A borderline impossible game of Taboo could be played if one were tasked with describing Olivier Masset-Depasse’s “Mothers’ Instinct” without using the word “Hitchcockian.” The Belgian director’s luxuriant psychological thriller is so redolent of the Master of Suspense’s style, and so gorgeously robed in Thierry Delettre’s ’60s costuming that at times one expects star Veerle Baetens (“The Broken Circle Breakdown”) to turn around and just be Tippi Hedren all of a sudden. But as much as this deliciously enjoyable, spiral-shaped descent into darkness wears that influence on its immaculately cut, three-quarter-length sleeve, it also represents a subversion of even Hitch’s most femme-centric titles. Here, the devotion, jealousy, coercion, and, indeed, “Suspicion” that underpin his conception of male-female relations are ascribed to a female friendship instead.
Basing the screenplay on the novel “Derrière la haine” by Barbara Abel, Masset-Depasse and co-writers Giordano Gederlini and François Verjans are confident in their female focus, all but sidelining the male characters and freighting the women’s relationship with the darker currents of a blighted romance without ever eroticizing it. And they are significantly abetted by the yin-yanging performances from their leading duo, Baetens and Anne Coesens (here reuniting with Masset-Depasse after 2010’s “Illegal”). Both actresses are expressive but unreadable, adding greatly to the fun of guessing who is pretending and who is genuine.
The witty prologue is a slightly tacky, fake-out version of the film that, in far more elegant and gradual steps, it will become. In a flurry of stabby edits and foreboding music (Frederic Vercheval’s lurching, pit-of-stomach, back-of-neck score is nicely self-aware though never parodic in its references to Bernard Herrmann and lush 1950s melodrama), we watch pretty blonde Alice (Baetens) surreptitiously spy on her brunette neighbor Céline (Coesens). Céline drives off, and Alice lets herself in to her home and inexplicably rearranges things. It all turns out to have an innocuous explanation, but still the mood is established, as is the primary location for Anna Falguères’ pristine production design: a large neo-Tudor villa which is, unusually, divided in two, with the two families occupying adjoining halves.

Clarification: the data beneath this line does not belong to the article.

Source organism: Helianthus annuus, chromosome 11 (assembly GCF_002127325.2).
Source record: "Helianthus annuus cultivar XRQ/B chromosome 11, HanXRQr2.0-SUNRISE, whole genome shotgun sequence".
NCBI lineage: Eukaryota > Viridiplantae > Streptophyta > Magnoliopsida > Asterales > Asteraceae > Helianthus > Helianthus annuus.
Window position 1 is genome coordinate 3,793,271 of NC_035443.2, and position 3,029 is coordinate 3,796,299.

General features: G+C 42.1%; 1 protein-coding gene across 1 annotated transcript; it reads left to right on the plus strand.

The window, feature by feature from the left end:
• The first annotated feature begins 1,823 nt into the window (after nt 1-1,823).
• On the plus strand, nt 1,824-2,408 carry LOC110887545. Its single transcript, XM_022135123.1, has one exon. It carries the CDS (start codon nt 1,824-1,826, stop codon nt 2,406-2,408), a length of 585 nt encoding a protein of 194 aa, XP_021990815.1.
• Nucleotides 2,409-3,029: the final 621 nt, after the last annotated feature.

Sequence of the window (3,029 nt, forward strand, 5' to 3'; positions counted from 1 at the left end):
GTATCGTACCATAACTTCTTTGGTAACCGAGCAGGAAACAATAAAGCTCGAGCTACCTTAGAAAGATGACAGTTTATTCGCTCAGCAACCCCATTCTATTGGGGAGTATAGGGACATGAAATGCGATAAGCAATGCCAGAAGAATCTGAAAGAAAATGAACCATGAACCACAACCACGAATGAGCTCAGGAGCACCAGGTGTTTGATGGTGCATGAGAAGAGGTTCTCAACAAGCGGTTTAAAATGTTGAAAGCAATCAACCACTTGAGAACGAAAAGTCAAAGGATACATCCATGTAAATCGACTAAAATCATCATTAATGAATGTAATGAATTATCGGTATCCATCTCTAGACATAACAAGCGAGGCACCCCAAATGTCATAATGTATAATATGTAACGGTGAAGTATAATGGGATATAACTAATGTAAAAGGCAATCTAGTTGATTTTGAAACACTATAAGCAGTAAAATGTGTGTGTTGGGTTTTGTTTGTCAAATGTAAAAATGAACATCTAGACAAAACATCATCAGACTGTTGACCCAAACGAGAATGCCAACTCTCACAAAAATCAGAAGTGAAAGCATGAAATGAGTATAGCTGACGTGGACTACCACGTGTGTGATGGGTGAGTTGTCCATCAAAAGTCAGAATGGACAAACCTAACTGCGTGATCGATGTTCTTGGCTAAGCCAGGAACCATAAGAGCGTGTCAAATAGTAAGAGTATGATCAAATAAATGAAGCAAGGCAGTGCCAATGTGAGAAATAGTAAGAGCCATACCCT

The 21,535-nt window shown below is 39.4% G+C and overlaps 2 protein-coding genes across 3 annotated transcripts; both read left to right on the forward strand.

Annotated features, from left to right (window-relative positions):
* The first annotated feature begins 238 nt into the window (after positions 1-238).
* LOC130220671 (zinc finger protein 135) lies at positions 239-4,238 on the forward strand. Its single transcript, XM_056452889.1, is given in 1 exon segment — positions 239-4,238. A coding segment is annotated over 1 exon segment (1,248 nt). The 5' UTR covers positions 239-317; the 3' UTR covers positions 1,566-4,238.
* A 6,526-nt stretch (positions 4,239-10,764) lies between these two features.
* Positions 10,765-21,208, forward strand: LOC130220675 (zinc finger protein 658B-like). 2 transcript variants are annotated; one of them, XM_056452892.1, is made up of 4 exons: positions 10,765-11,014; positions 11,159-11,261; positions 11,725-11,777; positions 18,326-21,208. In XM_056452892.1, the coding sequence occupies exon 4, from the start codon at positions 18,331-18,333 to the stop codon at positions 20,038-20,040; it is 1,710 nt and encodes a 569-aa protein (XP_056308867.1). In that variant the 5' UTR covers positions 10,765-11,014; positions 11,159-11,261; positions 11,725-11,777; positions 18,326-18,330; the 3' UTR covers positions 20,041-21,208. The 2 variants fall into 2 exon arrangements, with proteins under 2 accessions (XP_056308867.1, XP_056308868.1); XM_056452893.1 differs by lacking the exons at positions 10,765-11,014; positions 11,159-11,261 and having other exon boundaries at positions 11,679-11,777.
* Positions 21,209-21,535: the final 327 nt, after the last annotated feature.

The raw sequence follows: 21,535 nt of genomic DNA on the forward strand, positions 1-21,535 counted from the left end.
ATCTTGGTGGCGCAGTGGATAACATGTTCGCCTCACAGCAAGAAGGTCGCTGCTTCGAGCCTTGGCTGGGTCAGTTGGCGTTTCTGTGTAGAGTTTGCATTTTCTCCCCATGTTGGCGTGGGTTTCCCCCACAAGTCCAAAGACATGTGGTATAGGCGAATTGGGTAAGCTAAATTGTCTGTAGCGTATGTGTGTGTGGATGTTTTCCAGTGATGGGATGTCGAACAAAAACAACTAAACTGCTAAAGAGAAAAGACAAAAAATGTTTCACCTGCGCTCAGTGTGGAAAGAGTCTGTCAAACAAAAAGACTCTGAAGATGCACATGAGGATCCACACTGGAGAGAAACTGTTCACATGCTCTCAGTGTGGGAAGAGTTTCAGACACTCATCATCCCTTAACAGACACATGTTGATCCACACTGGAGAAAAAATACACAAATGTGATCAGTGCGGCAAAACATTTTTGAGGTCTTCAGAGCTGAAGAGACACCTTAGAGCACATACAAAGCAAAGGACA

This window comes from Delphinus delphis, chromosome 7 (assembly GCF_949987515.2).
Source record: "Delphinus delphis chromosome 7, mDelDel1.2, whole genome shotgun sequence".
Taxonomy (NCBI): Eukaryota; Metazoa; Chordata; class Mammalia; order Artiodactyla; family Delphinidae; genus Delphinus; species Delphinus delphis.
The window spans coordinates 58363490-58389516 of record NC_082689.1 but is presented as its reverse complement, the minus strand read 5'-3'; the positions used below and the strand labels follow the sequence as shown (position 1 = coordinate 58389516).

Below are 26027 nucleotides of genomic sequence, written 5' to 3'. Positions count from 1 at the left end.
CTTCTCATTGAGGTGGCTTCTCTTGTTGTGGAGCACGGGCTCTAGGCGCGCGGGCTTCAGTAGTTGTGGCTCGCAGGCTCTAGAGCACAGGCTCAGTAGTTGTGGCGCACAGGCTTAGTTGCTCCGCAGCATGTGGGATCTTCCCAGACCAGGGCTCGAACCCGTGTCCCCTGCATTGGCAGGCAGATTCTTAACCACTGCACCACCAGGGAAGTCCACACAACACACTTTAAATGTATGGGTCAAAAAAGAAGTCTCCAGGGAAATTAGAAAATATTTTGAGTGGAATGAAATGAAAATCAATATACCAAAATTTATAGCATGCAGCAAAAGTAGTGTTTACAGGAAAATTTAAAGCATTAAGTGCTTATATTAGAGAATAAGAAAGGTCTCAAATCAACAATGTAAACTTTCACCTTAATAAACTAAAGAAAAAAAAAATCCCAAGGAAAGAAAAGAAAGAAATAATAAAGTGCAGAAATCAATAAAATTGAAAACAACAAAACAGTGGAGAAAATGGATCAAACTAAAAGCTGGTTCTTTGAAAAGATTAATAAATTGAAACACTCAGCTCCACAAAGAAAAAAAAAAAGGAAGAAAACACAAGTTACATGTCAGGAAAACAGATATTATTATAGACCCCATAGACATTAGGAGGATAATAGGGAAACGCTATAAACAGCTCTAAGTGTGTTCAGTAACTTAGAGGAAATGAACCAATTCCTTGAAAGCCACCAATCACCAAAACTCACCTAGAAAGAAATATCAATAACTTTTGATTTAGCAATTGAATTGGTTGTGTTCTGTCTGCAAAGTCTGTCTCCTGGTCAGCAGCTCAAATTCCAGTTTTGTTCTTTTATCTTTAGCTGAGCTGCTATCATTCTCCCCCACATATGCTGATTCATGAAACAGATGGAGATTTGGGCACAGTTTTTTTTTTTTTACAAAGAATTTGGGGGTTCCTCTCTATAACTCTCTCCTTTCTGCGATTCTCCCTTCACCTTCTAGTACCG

Alice and Céline are actually the best of friends, their husbands Simon (Mehdi Nebbou) and Damien (Arieh Worthalter) have manly rapport, and their little boys Theo (Jules Lefebvres, striking as a creepily self-possessed child) and Maxime (Luan Adam) are so close that they’ve burrowed a hole in the dividing hedge for quicker access. But the perfect symmetry of this arrangement is shattered when Maxime falls from an upstairs window. Alice, looking over from the house next door, is the only witness and gets there just too late to stop the tragedy.
A cutting glance, an embrace withheld, an off-tone choice of word or two — soon Alice suspects Céline blames her. And soon she too is wondering if she actually did all she could: Did she harbor some unspoken animosity that contributed to a moments’s fatal hesitation? Other incidents and encounters unfold like tests of her instincts, increasing her paranoid belief that her best friend is out to punish her or Theo, simply for the crime of still being alive.
The physical contrast between the two women works well because it’s so counterintuitive, with the strong-jawed, socially successful Alice becoming the more unstable, potentially delusional of the two. Coesen’s Céline, that bit older and less kittenishly styled, projects a shyness that perhaps belies a steelier and more devious will beneath. The dynamics of a souring friendship provide perfect material for this tricksy, is-it-real-or-is-it-all-in-her-head narrative.
Masset-Depasse has a borderline Sirkian ability to make the frames of Hichame Alouie’s rich, Technicolor-aping photography represent the interior lives of his heroines. The painstakingly controlled palettes, with teal walls setting off dainty pink twin sets and tastefully patterned soft furnishings, steep the film in a femininity so heady it almost cloys, like a too-strong dose of floral perfume. And so he makes a subtle comment on the proscribed roles women were forced to fulfill back then. The men go out into the world each day, leaving their wives with no outlet for expression except to gild their cages, obsess over their children, and go slowly mad inside their matching pastel nests.
It’s an area that, if anything, Masset-Depasse could explore further, but ultimately “Mothers’ Instinct” is a thriller and so the needs of the narrative overtake those of theme or commentary in a third act that gets impressively dark, if a little disappointingly neat. But still that lingering atmosphere of sweet rot is well achieved, and the film’s sharp eye for the dysfunctional dynamics of frenemy-ship is a dirty pleasure all its own, as these perfect housewives serve each other passive aggression like petits fours and protestations of affection like they’re macarons iced with arsenic.